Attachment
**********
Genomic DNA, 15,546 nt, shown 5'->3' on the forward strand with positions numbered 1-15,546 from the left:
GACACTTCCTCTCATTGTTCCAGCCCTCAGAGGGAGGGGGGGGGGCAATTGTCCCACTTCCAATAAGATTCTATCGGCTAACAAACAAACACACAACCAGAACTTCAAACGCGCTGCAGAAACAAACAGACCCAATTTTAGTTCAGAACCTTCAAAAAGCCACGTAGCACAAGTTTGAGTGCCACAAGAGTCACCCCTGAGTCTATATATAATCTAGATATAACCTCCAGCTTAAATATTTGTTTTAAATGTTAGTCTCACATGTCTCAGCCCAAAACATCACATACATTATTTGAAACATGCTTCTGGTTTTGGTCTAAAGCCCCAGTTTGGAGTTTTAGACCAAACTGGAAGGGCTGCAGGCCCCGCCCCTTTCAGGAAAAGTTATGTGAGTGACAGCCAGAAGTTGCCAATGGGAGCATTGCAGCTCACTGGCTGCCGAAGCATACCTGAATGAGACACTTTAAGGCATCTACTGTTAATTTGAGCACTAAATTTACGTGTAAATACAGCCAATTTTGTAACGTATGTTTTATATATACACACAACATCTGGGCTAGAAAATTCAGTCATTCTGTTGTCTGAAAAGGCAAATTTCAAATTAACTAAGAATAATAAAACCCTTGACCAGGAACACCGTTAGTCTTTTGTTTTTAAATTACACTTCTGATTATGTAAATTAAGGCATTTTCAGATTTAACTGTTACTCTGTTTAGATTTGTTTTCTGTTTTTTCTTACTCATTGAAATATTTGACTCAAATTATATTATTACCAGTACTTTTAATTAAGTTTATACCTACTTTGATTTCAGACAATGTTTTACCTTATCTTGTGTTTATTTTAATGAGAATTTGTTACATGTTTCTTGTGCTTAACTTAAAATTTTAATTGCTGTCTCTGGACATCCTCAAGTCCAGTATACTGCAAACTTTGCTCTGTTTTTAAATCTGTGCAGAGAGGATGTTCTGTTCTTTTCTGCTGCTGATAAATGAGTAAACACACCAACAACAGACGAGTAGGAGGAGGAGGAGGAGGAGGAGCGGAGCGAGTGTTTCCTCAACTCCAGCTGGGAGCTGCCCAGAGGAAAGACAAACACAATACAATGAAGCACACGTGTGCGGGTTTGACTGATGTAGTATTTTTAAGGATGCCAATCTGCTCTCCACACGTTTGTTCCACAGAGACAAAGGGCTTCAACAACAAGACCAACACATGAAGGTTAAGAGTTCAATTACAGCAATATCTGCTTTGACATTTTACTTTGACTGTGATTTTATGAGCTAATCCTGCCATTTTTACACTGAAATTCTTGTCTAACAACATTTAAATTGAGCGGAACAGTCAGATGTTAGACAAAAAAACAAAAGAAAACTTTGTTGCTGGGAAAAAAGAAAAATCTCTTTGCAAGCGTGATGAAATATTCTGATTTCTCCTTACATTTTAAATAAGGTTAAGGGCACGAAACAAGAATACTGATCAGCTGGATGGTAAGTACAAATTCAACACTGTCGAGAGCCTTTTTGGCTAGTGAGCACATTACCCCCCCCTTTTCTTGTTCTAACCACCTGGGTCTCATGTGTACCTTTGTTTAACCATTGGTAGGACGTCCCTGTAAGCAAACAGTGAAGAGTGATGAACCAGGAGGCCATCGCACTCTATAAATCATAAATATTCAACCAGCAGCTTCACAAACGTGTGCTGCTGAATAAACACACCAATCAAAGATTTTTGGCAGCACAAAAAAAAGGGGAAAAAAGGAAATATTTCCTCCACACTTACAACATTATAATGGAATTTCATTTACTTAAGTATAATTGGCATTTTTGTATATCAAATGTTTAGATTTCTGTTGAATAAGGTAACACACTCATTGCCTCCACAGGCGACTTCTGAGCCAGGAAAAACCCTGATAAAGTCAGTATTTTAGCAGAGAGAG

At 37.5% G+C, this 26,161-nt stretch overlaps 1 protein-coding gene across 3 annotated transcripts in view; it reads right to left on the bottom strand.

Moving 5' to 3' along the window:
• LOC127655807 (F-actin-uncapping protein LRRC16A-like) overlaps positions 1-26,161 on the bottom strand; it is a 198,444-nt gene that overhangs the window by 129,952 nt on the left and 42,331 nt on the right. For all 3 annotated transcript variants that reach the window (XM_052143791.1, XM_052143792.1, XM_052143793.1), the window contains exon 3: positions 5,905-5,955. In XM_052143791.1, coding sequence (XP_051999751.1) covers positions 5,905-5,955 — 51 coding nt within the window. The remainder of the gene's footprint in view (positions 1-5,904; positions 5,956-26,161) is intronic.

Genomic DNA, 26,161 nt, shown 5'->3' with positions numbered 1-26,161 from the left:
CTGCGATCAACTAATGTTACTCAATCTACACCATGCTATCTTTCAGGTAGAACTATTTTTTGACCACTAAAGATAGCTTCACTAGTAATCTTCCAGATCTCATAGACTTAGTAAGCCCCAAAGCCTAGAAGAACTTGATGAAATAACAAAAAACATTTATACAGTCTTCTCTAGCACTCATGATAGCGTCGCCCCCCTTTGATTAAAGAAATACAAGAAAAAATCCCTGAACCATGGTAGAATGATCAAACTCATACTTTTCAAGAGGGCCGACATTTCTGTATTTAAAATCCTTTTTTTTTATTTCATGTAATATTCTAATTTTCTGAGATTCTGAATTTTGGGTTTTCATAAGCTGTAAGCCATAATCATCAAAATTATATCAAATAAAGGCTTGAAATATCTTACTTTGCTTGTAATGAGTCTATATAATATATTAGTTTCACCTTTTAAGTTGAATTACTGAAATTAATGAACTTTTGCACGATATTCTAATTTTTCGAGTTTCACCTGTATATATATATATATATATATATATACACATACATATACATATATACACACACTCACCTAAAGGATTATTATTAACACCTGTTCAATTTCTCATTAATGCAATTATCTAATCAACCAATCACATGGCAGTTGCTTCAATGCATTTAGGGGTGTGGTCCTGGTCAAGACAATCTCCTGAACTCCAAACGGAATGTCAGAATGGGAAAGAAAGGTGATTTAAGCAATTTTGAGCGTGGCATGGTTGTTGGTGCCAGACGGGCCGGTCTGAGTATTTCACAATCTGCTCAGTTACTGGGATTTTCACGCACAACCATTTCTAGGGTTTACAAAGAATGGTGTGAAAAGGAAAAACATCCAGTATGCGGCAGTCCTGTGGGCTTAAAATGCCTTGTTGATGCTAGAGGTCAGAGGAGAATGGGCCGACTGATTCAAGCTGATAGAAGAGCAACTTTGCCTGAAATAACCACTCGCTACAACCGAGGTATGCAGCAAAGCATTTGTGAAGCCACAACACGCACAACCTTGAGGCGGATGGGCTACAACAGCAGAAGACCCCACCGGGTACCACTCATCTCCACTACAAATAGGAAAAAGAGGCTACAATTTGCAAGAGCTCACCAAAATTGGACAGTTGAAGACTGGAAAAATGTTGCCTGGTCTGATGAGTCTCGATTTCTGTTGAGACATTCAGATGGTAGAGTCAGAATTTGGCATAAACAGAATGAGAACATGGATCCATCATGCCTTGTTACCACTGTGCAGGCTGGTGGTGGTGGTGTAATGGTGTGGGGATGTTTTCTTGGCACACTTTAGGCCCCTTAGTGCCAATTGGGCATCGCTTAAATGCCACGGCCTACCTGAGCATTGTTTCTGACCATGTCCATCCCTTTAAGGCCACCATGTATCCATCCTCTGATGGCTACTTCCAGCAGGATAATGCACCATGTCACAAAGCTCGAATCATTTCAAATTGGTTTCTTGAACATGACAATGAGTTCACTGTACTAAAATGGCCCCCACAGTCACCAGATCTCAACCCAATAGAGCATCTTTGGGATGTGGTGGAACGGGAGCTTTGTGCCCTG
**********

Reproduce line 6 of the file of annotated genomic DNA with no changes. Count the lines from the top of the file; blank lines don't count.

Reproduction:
Genomic DNA, 26,161 nt, shown 5'->3' with positions numbered 1-26,161 from the left: